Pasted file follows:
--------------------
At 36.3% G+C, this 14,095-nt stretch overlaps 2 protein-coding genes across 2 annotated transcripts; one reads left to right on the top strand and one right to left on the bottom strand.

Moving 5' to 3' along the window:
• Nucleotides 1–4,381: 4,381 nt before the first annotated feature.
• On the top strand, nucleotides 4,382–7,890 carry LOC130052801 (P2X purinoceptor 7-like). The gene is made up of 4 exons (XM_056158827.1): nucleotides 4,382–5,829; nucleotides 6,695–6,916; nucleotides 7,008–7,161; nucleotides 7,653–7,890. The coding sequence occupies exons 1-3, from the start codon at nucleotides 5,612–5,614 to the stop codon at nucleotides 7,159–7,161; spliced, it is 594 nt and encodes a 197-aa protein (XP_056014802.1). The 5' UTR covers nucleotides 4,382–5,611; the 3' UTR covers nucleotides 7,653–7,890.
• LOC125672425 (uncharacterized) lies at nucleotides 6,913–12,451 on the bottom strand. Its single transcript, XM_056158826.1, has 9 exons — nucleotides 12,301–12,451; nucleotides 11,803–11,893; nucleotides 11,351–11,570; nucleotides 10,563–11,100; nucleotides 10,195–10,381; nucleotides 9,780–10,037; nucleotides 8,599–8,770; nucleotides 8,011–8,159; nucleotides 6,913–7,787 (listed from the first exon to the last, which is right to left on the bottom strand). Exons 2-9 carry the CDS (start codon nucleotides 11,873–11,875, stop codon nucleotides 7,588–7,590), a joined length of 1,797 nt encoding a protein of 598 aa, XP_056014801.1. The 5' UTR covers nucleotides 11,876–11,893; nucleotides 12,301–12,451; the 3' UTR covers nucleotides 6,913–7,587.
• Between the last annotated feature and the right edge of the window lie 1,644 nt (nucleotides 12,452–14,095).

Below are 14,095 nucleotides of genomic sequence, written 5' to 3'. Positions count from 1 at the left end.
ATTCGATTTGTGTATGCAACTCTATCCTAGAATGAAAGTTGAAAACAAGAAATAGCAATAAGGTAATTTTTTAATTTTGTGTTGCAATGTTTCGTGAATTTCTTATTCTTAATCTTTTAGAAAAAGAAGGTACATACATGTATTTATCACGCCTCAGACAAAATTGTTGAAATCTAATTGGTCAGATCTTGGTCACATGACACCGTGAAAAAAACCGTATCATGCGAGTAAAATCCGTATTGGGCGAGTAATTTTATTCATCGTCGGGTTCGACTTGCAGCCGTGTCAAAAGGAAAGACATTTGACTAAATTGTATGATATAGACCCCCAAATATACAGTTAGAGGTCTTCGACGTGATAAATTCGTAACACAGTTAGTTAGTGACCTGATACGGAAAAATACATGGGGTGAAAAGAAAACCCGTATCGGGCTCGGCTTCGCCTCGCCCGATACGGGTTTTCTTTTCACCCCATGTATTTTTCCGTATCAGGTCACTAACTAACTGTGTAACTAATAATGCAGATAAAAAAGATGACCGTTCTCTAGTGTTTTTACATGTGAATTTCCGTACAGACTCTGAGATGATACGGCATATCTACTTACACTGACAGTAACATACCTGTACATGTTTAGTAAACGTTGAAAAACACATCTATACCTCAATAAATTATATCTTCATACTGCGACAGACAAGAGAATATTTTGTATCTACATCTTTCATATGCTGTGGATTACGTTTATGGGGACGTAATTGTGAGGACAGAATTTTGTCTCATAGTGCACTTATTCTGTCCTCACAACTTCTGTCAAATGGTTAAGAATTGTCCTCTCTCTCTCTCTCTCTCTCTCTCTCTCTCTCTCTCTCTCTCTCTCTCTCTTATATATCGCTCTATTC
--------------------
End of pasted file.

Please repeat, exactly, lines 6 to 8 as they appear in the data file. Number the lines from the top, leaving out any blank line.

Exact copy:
• Between the last annotated feature and the right edge of the window lie 1,644 nt (nucleotides 12,452–14,095).

Below are 14,095 nucleotides of genomic sequence, written 5' to 3'. Positions count from 1 at the left end.
ATTCGATTTGTGTATGCAACTCTATCCTAGAATGAAAGTTGAAAACAAGAAATAGCAATAAGGTAATTTTTTAATTTTGTGTTGCAATGTTTCGTGAATTTCTTATTCTTAATCTTTTAGAAAAAGAAGGTACATACATGTATTTATCACGCCTCAGACAAAATTGTTGAAATCTAATTGGTCAGATCTTGGTCACATGACACCGTGAAAAAAACCGTATCATGCGAGTAAAATCCGTATTGGGCGAGTAATTTTATTCATCGTCGGGTTCGACTTGCAGCCGTGTCAAAAGGAAAGACATTTGACTAAATTGTATGATATAGACCCCCAAATATACAGTTAGAGGTCTTCGACGTGATAAATTCGTAACACAGTTAGTTAGTGACCTGATACGGAAAAATACATGGGGTGAAAAGAAAACCCGTATCGGGCTCGGCTTCGCCTCGCCCGATACGGGTTTTCTTTTCACCCCATGTATTTTTCCGTATCAGGTCACTAACTAACTGTGTAACTAATAATGCAGATAAAAAAGATGACCGTTCTCTAGTGTTTTTACATGTGAATTTCCGTACAGACTCTGAGATGATACGGCATATCTACTTACACTGACAGTAACATACCTGTACATGTTTAGTAAACGTTGAAAAACACATCTATACCTCAATAAATTATATCTTCATACTGCGACAGACAAGAGAATATTTTGTATCTACATCTTTCATATGCTGTGGATTACGTTTATGGGGACGTAATTGTGAGGACAGAATTTTGTCTCATAGTGCACTTATTCTGTCCTCACAACTTCTGTCAAATGGTTAAGAATTGTCCTCTCTCTCTCTCTCTCTCTCTCTCTCTCTCTCTCTCTCTCTCTCTCTCTCTTATATATCGCTCTATTC